Gaming and me
My favourite games are those that don’t take themselves too seriously. I like social games, puzzle games – even first person shooters; I like to dip in and out and know that I’m going to enjoy myself when I’m doing it. Good examples: Halo, Parappa the Rapper, Super Mario 64, Blast Corps – a huge variety from yesterday and today.
What I want for Christmas…
I’ve been working in the US for the past month where the interactive music sim Rock Band has been released but it’s not going to be released in Europe in time for Christmas. Instead of one game I’d love to have a compilation of really good independent games, created outside the traditional publisher/console manufacturer cycle. I’d like to see what ideas are out there, and what mechanics are going to be coming to the industry.
The popular impression of computer gamers is that they are a lonesome bunch, more comfortable with a controller than a conversation. However, while that may have been the case when gaming was predominantly a single-player sport, there has been an impressive shift in the culture of interactive entertainment.
Responding to the needs of an audience that is gradually becoming more diverse, the games industry is increasingly producing products that not only offer but insist on collaboration, interaction, negotiation and teamwork. The multiplayer activities around the same box or via the internet connections of home consoles like the PlayStation 3, Xbox 360 and Nintendo Wii may suffice, but the most prominent genre in this movement is that of the computer-based massively multiplayer online games (MMOGs).
MMOGs, like the enormously popular World of Warcraft, are self-contained game universes in which millions of people interact to complete predetermined goals designed by game developers. They are participatory media, the evolution of choose-your-own-adventure books, in which no one player is the hero, and everyone plays a role in determining how a story unfolds.
The MMOG is an online phenomenon. Like the internet itself, it lives on a computer server and players log on to access their subscription accounts. Participants are represented by computer-generated characters in “avatar” form, on graphically-reconstructed worlds teeming with virtual life. The service is never offline; after players log off, it continues without them until they return for another session.
While the games provide platforms, it is what people do in these virtual worlds that makes them social spaces. The designs challenge players to work together to overcome obstacles and to achieve goals – which can take weeks of work. Socially, through the basic mechanics of the virtual worlds, players must organise themselves in physically distributed, task-based small groups and, as collaborative media, they enhance problem-solving skills, lateral thinking and imagination.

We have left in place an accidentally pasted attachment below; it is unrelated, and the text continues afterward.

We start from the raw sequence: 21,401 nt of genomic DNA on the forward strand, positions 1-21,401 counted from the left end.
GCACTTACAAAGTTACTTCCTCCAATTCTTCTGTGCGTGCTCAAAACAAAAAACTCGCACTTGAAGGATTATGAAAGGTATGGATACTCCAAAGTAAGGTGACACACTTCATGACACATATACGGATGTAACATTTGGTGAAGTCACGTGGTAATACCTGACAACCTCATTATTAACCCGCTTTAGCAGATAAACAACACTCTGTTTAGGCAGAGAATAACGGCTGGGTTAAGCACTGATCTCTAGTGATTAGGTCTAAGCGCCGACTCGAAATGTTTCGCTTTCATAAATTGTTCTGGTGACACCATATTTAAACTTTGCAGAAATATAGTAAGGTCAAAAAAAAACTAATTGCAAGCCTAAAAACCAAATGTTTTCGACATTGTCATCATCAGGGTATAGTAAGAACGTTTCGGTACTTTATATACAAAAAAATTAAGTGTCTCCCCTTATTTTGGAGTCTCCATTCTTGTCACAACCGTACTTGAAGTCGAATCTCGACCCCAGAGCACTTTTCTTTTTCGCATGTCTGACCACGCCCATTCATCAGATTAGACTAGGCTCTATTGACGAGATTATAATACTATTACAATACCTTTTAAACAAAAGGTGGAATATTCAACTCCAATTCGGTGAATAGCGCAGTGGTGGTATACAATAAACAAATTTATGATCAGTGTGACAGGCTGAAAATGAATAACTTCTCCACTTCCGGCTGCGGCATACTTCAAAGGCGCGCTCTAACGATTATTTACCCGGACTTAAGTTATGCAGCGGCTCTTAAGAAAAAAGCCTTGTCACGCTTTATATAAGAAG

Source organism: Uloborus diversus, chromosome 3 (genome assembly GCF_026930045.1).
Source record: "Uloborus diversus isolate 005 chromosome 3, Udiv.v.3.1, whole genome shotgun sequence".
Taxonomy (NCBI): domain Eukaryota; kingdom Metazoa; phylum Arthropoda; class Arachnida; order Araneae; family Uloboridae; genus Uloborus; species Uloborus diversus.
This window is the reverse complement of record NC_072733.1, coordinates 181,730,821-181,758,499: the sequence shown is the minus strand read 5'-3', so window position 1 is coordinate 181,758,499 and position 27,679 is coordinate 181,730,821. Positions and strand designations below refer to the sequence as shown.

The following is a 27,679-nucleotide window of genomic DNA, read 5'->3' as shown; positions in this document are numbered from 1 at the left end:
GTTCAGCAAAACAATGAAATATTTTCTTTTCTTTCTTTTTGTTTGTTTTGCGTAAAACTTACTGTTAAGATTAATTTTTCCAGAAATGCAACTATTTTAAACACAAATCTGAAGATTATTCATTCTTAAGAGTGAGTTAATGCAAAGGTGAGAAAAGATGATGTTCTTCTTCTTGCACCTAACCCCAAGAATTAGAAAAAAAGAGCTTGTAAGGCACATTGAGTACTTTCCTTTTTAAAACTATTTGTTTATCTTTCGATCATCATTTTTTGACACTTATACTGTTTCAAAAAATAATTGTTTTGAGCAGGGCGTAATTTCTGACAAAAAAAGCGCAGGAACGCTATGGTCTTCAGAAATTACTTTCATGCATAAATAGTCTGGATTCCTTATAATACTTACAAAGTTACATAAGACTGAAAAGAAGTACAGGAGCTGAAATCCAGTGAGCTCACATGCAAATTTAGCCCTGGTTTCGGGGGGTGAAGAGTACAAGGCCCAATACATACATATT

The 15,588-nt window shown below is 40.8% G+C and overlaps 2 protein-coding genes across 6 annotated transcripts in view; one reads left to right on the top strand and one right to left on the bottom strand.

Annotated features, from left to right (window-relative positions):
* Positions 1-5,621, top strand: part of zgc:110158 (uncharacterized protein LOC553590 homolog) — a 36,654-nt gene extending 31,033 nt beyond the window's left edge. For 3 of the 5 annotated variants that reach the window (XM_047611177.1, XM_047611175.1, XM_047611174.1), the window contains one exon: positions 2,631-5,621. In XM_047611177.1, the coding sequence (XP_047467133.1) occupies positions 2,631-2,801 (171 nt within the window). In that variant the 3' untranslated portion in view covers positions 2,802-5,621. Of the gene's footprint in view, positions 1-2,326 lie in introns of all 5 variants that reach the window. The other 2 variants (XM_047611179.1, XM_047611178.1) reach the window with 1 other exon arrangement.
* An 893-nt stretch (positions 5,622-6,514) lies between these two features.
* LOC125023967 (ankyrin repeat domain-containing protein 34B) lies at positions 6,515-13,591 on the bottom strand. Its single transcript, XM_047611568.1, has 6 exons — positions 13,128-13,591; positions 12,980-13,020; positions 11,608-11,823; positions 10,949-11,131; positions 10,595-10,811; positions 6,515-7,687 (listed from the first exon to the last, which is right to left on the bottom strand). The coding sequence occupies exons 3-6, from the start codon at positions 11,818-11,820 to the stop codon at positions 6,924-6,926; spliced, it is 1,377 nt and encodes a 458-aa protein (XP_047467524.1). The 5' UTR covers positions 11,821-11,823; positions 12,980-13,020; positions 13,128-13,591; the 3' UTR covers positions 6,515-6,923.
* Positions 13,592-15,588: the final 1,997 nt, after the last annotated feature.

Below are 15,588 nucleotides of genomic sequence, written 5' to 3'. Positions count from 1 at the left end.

With so much time spent together, it’s not surprising that these experiences leak into the real world. According to research by Nick Yee at Stanford University, online groups can become as emotionally important as their offline counterparts. By creating a virtual lifetime of mutual experiences, the environments provide the scaffolding for the development of real-life friendships, romantic relationships and, increasingly, job opportunities.
How in the real world can slaying virtual dragons translate into employment? Well, with over 12 million players from across the demographic spectrum in the most popular games, massively multiplayer games are a great space for networking. Some pundits even describe them as “the new golf”. But what makes them attractive for recruitment is that the group activities in goal-oriented virtual worlds demonstrate teamwork and organisational skills in practical situations: proof beyond what’s written on a CV.
In addition to the occupational prospects that arise from battling orcs, there is an abundance of research to suggest that these games are also important platforms for social development. The outsider may think that might always makes right in game environments, but online games are subject to subtle social rules, which determine the most appropriate actions to take in a situation.
This goes beyond basic netiquette: the pervasiveness of the spaces and the group nature of the worlds reinforce the effects of consequence and the development of interpersonal trust. Professor James Paul Gee and his team at the University of Wisconsin have spent several years assessing how players come to understand the norms of these communities. Their research indicates that the real-time, collaborative nature of the environments encourage players to share knowledge and to create social understandings, which support the needs of the collective. Arguably, this is great practice for learning how to read signals in the real world.
More recently, a report from Brunel University argued that online games offer safe environments for self-experimentation because they present opportunities that players may not be able to experience offline in safe social environments with real-time feedback. People are able to try out desired aspects of themselves in the space of the game, testing the waters before taking them offline. Players recognise the benefits: one teacher in Yee’s research explained that she developed greater confidence in organising her classroom after playing the role of the leader in an online game.
The solitary computer game pursuits of two decades ago have been replaced by interactive environments so socially rich that the games may become secondary to collaboration, networking and self-discovery. Like most modern online applications – from blogs to social networking sites – massively multiplayer games are about bringing people together rather than keeping them apart.
They may be lands of make-believe, but they are playgrounds for social development as well.
Aleks Krotoski is an academic, consultant and Guardian columnist